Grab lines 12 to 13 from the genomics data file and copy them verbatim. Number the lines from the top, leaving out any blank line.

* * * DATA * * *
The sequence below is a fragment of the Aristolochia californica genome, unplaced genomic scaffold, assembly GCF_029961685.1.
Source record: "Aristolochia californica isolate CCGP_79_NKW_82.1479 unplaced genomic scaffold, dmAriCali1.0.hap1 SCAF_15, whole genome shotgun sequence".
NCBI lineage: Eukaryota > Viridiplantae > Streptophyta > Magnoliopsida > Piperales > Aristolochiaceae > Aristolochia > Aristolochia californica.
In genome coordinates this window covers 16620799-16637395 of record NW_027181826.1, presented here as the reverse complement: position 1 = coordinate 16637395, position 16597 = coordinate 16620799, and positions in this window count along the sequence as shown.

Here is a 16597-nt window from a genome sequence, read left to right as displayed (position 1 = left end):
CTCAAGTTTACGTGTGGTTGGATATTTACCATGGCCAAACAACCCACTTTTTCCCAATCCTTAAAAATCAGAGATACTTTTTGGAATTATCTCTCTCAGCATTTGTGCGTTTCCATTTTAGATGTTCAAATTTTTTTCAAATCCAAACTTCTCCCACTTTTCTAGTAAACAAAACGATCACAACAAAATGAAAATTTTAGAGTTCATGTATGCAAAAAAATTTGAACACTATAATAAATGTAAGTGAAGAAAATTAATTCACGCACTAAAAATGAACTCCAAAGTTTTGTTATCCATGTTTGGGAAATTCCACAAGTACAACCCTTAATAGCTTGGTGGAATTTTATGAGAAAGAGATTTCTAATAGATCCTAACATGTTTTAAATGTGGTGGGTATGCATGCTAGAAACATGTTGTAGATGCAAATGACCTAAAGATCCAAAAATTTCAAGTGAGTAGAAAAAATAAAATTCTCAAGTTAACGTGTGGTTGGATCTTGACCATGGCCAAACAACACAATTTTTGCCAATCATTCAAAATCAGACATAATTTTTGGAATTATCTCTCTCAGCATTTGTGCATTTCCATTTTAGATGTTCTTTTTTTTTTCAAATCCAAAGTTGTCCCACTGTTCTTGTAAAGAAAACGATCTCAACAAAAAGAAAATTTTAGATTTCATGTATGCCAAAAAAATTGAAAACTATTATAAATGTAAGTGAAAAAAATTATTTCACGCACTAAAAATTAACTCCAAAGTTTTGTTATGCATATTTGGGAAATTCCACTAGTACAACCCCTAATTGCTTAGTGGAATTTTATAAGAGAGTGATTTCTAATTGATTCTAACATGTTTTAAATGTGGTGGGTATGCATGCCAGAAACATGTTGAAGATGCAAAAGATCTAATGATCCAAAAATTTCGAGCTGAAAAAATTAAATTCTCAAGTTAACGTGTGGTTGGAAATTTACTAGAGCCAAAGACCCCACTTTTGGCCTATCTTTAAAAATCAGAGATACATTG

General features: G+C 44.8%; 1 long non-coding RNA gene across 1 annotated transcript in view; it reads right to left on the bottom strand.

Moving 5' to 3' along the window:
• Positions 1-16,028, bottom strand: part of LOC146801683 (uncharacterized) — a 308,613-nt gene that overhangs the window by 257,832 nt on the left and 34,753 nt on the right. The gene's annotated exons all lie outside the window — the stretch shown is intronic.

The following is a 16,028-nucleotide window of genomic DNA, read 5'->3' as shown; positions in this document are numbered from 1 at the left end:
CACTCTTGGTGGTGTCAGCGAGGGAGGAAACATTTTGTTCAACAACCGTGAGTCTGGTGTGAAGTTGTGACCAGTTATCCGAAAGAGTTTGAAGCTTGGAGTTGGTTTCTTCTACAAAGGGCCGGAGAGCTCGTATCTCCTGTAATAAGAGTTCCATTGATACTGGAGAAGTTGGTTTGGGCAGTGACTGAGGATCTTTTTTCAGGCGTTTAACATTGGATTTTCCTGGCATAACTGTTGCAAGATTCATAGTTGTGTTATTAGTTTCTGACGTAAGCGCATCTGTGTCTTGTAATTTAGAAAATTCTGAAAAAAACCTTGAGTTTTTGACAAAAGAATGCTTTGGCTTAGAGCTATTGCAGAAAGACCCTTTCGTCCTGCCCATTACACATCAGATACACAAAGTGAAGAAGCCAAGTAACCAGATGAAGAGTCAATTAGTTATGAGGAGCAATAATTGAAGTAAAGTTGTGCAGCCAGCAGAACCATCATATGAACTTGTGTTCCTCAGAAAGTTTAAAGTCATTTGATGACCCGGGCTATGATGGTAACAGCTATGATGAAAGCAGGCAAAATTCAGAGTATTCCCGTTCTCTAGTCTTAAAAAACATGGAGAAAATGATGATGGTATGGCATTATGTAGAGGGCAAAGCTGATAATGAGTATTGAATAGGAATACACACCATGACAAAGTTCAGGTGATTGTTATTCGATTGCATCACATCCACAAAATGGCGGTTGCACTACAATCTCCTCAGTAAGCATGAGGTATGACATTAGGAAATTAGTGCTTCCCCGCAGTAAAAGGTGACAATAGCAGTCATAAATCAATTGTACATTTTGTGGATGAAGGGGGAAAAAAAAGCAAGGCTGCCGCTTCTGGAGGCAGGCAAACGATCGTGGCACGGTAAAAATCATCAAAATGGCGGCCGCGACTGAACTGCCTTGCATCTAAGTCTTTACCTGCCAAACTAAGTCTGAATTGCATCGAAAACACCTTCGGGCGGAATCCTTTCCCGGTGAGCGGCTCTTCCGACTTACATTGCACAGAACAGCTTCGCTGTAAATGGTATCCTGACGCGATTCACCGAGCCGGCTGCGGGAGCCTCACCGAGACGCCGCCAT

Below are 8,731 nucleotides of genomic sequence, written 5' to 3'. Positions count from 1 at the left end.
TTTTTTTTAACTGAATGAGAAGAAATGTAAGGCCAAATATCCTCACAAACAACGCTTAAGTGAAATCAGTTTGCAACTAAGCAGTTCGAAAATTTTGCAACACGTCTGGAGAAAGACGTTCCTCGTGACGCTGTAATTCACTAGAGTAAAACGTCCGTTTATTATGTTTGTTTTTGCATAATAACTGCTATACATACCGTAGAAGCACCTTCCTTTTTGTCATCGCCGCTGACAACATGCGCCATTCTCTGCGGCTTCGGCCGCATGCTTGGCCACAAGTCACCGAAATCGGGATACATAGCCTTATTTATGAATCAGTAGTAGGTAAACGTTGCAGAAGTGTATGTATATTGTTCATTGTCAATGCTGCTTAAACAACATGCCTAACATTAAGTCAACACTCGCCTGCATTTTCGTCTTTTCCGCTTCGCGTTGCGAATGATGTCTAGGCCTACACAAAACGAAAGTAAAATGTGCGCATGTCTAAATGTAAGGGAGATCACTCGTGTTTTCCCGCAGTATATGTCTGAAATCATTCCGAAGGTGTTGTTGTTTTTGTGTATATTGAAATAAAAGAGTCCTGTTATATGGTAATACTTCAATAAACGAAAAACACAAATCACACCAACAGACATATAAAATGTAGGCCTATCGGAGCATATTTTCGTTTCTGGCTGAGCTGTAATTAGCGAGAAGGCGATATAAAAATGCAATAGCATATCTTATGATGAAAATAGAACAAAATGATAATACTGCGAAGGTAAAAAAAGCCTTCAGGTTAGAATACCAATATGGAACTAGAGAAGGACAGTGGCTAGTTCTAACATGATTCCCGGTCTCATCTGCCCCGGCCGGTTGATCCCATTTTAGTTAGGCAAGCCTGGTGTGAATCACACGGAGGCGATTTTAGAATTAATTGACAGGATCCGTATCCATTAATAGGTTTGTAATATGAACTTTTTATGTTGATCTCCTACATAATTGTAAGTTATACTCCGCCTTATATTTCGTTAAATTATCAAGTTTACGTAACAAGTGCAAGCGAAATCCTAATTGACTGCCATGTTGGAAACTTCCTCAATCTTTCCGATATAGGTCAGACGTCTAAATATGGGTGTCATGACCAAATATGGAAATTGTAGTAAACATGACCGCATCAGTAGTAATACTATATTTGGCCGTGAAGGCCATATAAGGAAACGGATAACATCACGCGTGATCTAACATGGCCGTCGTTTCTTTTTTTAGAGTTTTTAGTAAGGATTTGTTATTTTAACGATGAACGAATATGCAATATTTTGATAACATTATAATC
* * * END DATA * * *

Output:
Below are 8,731 nucleotides of genomic sequence, written 5' to 3'. Positions count from 1 at the left end.
TTTTTTTTAACTGAATGAGAAGAAATGTAAGGCCAAATATCCTCACAAACAACGCTTAAGTGAAATCAGTTTGCAACTAAGCAGTTCGAAAATTTTGCAACACGTCTGGAGAAAGACGTTCCTCGTGACGCTGTAATTCACTAGAGTAAAACGTCCGTTTATTATGTTTGTTTTTGCATAATAACTGCTATACATACCGTAGAAGCACCTTCCTTTTTGTCATCGCCGCTGACAACATGCGCCATTCTCTGCGGCTTCGGCCGCATGCTTGGCCACAAGTCACCGAAATCGGGATACATAGCCTTATTTATGAATCAGTAGTAGGTAAACGTTGCAGAAGTGTATGTATATTGTTCATTGTCAATGCTGCTTAAACAACATGCCTAACATTAAGTCAACACTCGCCTGCATTTTCGTCTTTTCCGCTTCGCGTTGCGAATGATGTCTAGGCCTACACAAAACGAAAGTAAAATGTGCGCATGTCTAAATGTAAGGGAGATCACTCGTGTTTTCCCGCAGTATATGTCTGAAATCATTCCGAAGGTGTTGTTGTTTTTGTGTATATTGAAATAAAAGAGTCCTGTTATATGGTAATACTTCAATAAACGAAAAACACAAATCACACCAACAGACATATAAAATGTAGGCCTATCGGAGCATATTTTCGTTTCTGGCTGAGCTGTAATTAGCGAGAAGGCGATATAAAAATGCAATAGCATATCTTATGATGAAAATAGAACAAAATGATAATACTGCGAAGGTAAAAAAAGCCTTCAGGTTAGAATACCAATATGGAACTAGAGAAGGACAGTGGCTAGTTCTAACATGATTCCCGGTCTCATCTGCCCCGGCCGGTTGATCCCATTTTAGTTAGGCAAGCCTGGTGTGAATCACACGGAGGCGATTTTAGAATTAATTGACAGGATCCGTATCCATTAATAGGTTTGTAATATGAACTTTTTATGTTGATCTCCTACATAATTGTAAGTTATACTCCGCCTTATATTTCGTTAAATTATCAAGTTTACGTAACAAGTGCAAGCGAAATCCTAATTGACTGCCATGTTGGAAACTTCCTCAATCTTTCCGATATAGGTCAGACGTCTAAATATGGGTGTCATGACCAAATATGGAAATTGTAGTAAACATGACCGCATCAGTAGTAATACTATATTTGGCCGTGAAGGCCATATAAGGAAACGGATAACATCACGCGTGATCTAACATGGCCGTCGTTTCTTTTTTTAGAGTTTTTAGTAAGGATTTGTTATTTTAACGATGAACGAATATGCAATATTTTGATAACATTATAATC